10 Things in the Food World We Loved in June

Including a new sourdough cookbook, eye-opening essays, and a virtual bake sale in the name of antiracism.

Published June 30, 2020.

One of the things all of us at America's Test Kitchen have in common—no matter what department we work in, whether it's in the kitchen or at a desk—is a love of food. And not just eating and cooking it, but learning about it. We talk about the latest food podcasts with coworkers, share interesting articles in Slack, and have long email chains about what food-related activities we're doing after work or on the weekends.

That's why we decided to start a series where we share the things we loved over the course of the previous month: things that made us think, things that made us laugh, things that reminded us why we relish being a part of the food world. If we enjoyed them, we thought you might, too.

To kick off the series, here are 10 things that we loved in June, submitted by ATK staff members from all over the company. The list includes a spicy new podcast, a seasoned salt that tastes great and benefits a Boston nonprofit, and a couple of eye-opening essays. 

1. New World Sourdough, by Bryan Ford

I just got a copy of this brand new sourdough-focused book that includes typical recipes like bread and focaccia, but also more unique sourdough recipes such as beignets. Many of the recipes are inspired by the foods that Ford ate growing up in New Orleans in a Honduran family—so I'm really looking forward to diversifying my sourdough knowledge and being challenged to try new things throughout the summer and fall with more time at home than usual. I think the recipes will be awesome but I also anticipate it being wildly entertaining to simply flip through. —Sarah Sandler, Social Media Coordinator

2. "When I Came Out to My Parents, Kimchi Fried Rice Held Us Together," by Eric Kim

I came across this lovely, poignant piece by Eric Kim (first published on Food52 in 2018) when I went to his blog after seeing him as a panelist in a recent webinar hosted by MOFAD on the tokenization of AAPIs in food media. (Editor's note: The MOFAD webinar made this list! See below for more details on it.) Kim is a writer, recipe developer, and the Table for One columnist at Food52. His pitch-perfect piece made me laugh, it made me appreciate the power of sharing food, and it made me want to eat his mom's kimchi fried rice. Reading Kim's writeup of her recipe is a must—you can just hear her voice in his head. —Amanda Agee, Cook’s Illustrated Executive Editor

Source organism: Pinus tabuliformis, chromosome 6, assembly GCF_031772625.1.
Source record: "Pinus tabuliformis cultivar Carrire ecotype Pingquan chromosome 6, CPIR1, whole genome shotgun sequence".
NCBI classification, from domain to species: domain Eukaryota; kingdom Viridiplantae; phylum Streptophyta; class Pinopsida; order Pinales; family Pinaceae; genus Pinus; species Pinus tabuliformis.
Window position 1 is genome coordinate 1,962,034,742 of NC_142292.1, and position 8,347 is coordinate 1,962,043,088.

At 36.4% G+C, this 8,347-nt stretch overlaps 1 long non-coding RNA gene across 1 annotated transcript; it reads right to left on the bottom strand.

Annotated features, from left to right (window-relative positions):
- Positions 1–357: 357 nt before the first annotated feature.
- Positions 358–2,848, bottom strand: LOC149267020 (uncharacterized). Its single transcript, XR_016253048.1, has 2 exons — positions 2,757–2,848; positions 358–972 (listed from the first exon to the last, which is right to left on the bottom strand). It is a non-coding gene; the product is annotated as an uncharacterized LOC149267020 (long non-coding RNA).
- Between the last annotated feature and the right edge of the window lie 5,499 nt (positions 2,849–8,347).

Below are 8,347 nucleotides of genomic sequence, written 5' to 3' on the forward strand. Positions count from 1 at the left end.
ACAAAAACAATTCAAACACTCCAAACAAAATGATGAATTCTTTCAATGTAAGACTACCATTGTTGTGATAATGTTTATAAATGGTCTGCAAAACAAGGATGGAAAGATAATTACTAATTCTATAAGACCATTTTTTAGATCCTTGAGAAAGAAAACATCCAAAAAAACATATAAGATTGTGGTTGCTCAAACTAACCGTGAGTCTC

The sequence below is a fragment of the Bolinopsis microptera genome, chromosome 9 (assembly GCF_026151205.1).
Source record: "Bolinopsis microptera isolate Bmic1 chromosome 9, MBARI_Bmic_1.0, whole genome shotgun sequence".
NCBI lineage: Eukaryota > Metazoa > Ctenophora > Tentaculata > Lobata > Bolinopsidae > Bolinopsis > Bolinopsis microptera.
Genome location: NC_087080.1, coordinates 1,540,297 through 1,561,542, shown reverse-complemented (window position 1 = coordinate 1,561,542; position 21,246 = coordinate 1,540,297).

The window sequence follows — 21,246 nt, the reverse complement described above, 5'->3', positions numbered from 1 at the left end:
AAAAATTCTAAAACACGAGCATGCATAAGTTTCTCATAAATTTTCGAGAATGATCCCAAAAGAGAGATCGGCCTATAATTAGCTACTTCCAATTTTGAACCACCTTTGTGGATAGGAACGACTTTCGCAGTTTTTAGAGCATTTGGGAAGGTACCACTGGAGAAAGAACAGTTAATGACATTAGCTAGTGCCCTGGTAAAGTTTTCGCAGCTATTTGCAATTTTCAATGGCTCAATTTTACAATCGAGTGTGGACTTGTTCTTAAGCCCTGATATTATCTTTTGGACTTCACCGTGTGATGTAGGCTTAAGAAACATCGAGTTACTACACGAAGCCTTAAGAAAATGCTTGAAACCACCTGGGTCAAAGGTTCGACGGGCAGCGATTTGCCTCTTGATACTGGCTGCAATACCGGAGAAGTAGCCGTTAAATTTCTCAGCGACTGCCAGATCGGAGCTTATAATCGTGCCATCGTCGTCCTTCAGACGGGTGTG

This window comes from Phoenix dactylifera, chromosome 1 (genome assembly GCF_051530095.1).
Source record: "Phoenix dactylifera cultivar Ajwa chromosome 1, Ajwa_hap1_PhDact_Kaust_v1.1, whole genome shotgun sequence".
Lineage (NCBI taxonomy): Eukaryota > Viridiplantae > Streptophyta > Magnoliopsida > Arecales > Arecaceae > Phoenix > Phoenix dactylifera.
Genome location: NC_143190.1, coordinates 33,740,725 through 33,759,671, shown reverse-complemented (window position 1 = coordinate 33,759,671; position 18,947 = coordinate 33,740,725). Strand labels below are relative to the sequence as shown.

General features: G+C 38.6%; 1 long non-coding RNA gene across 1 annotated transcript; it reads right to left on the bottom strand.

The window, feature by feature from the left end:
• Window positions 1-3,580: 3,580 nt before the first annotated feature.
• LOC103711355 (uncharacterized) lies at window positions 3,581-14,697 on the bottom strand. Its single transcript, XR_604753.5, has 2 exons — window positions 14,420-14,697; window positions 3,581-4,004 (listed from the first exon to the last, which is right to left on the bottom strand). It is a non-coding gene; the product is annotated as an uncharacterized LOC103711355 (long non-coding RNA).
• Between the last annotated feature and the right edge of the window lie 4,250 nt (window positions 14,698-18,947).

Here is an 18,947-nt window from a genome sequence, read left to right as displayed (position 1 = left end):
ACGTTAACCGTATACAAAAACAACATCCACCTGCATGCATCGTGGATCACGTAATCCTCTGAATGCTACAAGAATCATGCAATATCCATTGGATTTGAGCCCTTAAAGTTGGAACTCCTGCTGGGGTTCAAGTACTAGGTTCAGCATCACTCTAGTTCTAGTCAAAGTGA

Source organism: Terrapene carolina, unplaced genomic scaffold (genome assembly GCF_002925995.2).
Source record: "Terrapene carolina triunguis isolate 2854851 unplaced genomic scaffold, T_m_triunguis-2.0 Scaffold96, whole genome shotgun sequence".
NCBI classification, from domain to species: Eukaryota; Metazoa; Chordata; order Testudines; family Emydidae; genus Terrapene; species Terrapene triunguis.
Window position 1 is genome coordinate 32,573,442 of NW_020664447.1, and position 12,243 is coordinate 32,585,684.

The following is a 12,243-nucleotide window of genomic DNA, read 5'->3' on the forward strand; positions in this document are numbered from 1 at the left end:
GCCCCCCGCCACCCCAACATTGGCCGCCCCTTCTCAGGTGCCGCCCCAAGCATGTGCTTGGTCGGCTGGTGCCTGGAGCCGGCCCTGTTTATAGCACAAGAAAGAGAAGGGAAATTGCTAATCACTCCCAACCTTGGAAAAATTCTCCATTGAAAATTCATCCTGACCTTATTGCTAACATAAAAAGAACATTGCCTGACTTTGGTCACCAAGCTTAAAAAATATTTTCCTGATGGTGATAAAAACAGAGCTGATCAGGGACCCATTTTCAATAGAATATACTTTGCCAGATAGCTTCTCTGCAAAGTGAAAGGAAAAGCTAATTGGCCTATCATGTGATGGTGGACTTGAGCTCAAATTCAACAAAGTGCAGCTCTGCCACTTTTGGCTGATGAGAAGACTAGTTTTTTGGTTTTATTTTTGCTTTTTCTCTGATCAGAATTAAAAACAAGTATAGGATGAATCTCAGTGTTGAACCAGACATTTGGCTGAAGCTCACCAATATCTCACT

3. Hulu's new series, Taste the Nation

Hulu’s new 10-part series looks at how immigration has shaped food in America, from German sausage-making in Milwaukee to Indian cuisines in Queens. Padma Lakshmi was meant to do this show. She's a great interviewer and cook. The El Paso episode is heartbreaking, uplifting, and educational. Most Americans never see the border and this exploration of the cuisines, cultures, and peoples of El Paso and Juarez is eye opening. —Jack Bishop, Chief Creative Officer

4. The San Francisco Chronicle's new food podcast, Extra Spicy

No food-related topic is off limits in this new podcast from the San Francisco Chronicle. It's a great mix of current events, nostalgic musings, and food politics. In the first three episodes, food writers and delightful co-hosts Soleil Ho and Justin Phillips and their guests—including cookbook author Padma Lakshmi, Master Food Preserver (it's a real thing!) Kelly McVicker, and sommelier Vinny Eng—talk about everything from pickles and culinary reality shows to the definition of "American food" and organizations that are helping restaurants survive the pandemic. —Mari Levine, Web Managing Editor

5. Food Media During COVID-19: How Can We Mitigate Xenophobia Without Tokenizing AAPIs?, a panel discussion from The Takeout

This series of virtual panel discussions hosted by the Museum of Food and Drink explores Asian American food and identity during the time of COVID-19. The third installment was an eye-opening discussion among Asian American food writers and recipe developers about tokenization and appropriation in food media. As a biracial Asian American in food media myself, the panelists made me feel heard and understood, but I also learned so much about the breadth of Asian American experiences in the industry. This discussion was an excellent analysis of food media today, and it provided valuable insight into what the industry should be doing to be more inclusive of nonwhite cuisines and more equitable for BIPOC.—Rachel Schowalter, Copy Editor